I’m really tired of seeing the following quote on the bottom of educator’s email signatures, or posted on web sites:
If students can Google the answers to our questions, it’s time we start changing our questions.
I cannot find a source for this quote. But like all pithy zingers, it’s a gross oversimplification. One has to have some basic knowledge and context to even form (or formalize) a question. So part of the purpose of education has to be building that foundational knowledge base so that critical thinking is possible.
There also seems to be another dimension to this: thinking from the perspective of a teacher, parent or other adult, rather than the perspective of the student. Just because I can figure out what terms to put into a search engine to unlock some fact from the deep reaches of the internet, that does not mean my children could do the same, even given more time. Or that they could make effective use of it when they found it. If the teacher can Google it, they should tell the student. That’s called … “teaching”. Having the students search for it themselves does not add value, or build real understanding.
So the article that triggered this rant is something I’ve expected or felt for a long time. It’s nice to see a lot more people have considered this problem. As the tagline on Salon indicates, “As search engines get better, we become lazier. We’re hooked on easy answers and undervalue asking good questions.” And as I said, asking a good – and effective – question is much harder than it seems.
A great question should launch a journey of exploration. Instant answers can leave us idling at base camp. When a question is given time to incubate, it can take us to places we hadn’t planned to visit. Left unanswered, it acts like a searchlight ranging across the landscape of different possibilities, the very consideration of which makes our thinking deeper and broader. Searching for an answer in a printed book is inefficient, and takes longer than in its digital counterpart. But while flicking through those pages your eye may alight on information that you didn’t even know you wanted to know.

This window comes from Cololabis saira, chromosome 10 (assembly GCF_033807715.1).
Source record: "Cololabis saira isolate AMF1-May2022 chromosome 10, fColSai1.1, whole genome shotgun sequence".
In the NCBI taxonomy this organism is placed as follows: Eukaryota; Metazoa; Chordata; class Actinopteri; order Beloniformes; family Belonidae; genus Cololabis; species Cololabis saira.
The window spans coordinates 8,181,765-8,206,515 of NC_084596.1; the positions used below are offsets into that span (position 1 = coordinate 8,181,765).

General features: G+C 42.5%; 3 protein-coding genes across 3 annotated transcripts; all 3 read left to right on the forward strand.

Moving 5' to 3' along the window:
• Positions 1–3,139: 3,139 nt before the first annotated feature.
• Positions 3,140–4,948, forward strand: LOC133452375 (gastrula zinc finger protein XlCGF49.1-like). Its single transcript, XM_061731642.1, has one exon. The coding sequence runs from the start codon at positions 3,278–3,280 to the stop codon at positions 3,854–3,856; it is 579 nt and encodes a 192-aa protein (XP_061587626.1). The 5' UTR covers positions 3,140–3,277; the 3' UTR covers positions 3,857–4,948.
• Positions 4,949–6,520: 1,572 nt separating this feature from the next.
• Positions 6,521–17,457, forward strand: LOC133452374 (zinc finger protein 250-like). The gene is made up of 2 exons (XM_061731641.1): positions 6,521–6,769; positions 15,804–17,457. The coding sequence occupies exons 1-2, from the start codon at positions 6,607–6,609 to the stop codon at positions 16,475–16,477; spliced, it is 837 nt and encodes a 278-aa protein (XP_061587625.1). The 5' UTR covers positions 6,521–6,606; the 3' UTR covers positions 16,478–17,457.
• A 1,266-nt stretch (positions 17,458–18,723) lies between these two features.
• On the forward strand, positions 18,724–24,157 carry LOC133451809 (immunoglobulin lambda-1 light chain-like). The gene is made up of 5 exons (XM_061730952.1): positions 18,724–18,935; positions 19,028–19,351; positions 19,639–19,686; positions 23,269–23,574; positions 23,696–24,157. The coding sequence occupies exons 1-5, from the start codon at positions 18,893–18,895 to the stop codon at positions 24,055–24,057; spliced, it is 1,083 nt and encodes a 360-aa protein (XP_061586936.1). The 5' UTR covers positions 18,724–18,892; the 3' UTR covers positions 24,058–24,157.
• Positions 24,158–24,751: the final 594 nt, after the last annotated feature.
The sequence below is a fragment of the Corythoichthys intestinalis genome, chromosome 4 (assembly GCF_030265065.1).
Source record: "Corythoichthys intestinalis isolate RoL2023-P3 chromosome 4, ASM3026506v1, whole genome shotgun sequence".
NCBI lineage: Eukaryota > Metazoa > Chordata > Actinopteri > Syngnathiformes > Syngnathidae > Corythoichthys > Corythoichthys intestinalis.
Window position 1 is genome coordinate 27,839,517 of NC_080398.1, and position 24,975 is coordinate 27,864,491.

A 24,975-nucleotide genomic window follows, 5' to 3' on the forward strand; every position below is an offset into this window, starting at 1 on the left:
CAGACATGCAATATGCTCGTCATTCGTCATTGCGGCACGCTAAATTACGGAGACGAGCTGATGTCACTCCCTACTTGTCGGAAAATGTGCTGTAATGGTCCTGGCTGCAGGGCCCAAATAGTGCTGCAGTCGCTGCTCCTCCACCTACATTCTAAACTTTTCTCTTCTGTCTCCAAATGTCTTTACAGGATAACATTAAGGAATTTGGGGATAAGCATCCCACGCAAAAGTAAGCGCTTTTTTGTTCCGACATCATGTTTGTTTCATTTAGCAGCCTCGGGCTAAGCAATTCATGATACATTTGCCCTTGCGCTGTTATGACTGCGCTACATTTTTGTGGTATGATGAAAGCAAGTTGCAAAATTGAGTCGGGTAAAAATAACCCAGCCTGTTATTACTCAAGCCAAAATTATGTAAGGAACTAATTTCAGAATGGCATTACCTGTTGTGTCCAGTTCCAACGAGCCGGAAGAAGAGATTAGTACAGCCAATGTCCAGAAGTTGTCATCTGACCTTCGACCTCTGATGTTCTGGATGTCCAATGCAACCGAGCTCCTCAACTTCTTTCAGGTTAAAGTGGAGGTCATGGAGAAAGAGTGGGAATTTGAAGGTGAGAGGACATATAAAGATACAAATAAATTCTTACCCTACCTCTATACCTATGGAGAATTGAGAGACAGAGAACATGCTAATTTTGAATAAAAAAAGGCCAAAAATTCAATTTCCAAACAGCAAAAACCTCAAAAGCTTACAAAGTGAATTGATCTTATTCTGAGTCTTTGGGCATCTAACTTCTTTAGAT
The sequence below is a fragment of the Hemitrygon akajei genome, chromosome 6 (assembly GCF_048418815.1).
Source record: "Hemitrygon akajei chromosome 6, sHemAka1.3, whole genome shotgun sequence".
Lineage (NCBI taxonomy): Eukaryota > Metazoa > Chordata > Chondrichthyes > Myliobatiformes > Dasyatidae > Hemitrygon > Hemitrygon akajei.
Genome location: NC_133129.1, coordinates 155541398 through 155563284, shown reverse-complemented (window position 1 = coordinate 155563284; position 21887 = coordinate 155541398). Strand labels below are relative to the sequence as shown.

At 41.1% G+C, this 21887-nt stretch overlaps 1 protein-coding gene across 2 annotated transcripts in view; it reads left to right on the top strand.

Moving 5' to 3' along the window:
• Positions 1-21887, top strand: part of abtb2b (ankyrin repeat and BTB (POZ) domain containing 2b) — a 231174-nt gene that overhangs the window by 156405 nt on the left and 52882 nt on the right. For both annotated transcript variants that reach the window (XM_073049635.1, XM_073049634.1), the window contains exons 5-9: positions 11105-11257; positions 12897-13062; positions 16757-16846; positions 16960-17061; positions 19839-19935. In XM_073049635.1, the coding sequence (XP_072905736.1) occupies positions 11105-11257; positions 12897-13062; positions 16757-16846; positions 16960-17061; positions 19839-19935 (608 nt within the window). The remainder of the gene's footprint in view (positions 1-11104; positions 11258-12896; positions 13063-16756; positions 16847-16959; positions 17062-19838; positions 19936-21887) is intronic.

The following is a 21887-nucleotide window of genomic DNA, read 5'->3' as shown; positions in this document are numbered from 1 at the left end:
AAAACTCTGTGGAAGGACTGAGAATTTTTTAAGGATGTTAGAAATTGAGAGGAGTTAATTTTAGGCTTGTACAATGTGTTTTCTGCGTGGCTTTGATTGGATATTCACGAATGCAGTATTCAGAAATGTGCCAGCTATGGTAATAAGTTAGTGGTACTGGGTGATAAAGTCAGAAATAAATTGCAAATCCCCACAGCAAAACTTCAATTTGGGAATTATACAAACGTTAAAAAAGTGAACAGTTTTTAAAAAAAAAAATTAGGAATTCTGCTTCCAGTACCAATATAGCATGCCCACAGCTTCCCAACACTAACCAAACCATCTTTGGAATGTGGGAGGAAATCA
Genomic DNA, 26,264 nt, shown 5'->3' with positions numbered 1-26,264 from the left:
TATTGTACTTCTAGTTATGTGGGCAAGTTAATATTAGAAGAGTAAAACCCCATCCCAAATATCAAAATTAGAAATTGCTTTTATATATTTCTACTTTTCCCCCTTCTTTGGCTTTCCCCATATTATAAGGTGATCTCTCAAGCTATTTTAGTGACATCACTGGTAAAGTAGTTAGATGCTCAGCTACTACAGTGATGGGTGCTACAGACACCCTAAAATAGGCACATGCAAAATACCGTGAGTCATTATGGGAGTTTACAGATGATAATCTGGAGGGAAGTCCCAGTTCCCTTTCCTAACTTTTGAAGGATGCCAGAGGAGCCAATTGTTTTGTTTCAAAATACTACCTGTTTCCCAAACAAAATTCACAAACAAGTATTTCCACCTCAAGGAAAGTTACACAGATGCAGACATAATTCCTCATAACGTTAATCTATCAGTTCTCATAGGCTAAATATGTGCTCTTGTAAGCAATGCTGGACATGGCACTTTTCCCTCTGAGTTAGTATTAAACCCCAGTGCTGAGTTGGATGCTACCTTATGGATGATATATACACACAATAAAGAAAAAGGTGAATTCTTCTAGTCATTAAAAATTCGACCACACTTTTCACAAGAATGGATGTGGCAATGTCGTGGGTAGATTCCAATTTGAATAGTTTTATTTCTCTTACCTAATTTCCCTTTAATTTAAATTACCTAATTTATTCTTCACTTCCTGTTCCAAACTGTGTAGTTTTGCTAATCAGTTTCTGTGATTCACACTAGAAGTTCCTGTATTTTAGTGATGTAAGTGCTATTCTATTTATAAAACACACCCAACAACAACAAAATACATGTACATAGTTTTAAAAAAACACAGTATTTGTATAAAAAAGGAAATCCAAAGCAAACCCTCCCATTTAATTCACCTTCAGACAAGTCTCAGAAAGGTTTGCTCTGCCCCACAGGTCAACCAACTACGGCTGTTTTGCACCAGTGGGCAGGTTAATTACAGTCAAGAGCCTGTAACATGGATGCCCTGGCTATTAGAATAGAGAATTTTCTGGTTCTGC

There are tons of great quotes in the article by people more accomplished than me that back this up.
Say I tell you that on-base plus slugging is a better metric than batting average for a baseball player’s batting performance. Assuming your interested in baseball at all, whether you understand my claim depends on whether you have some basic knowledge of the rules and history of baseball, strategy in a baseball game, and a bit of grade-school statistics. If you don’t have that you can do some reading or other research. If you want to confirm or refute my statement, you’ll probably have to go beyond the scope of what I said to find new perspectives, opposing opinions, and deeper understanding. Or watch Moneyball, I suppose.
Or another example from the article:
To see what I mean, try memorizing the following string of fourteen digits in five seconds:
Hard, isn’t it? Virtually impossible. Now try memorizing this string of fourteen letters:
lucy in the sky with diamonds
This time, you barely needed a second. The contrast is so striking that it seems like a completely different problem, but fundamentally, it’s the same. The only difference is that one string of symbols triggers a set of associations with knowledge you have stored deep in your memory. Without thinking, you can group the letters into words, the words into a sentence you understand as grammatical — and the sentence is one you recognize as the title of a song by the Beatles. The knowledge you’ve gathered over years has made your brain’s central processing unit more powerful.
The point is that, even for trivial things, a simple yes/no answer or factoid is generally insufficient to either solve a real problem make a persuasive argument. It takes a base of fundamental knowledge, perhaps some advanced or specialized knowledge in your topic, and the understanding of how to expend that knowledge by asking good questions and doing research.
Wikipedia and Google are best treated as starting points rather than destinations, and we should recognize that human interaction will always play a vital role in fueling the quest for knowledge. After all, Google never says, “I don’t know — what do you think?”
Getting hooked on the crack of easy answers is hardly a path to success.
The important thing is not to stop questioning. Curiosity has its own reason for existence. One cannot help but be in awe when he contemplates the mysteries of eternity, of life, of the marvelous structure of reality. It is enough if one tries merely to comprehend a little of this mystery each day. – Albert Einstein, 1955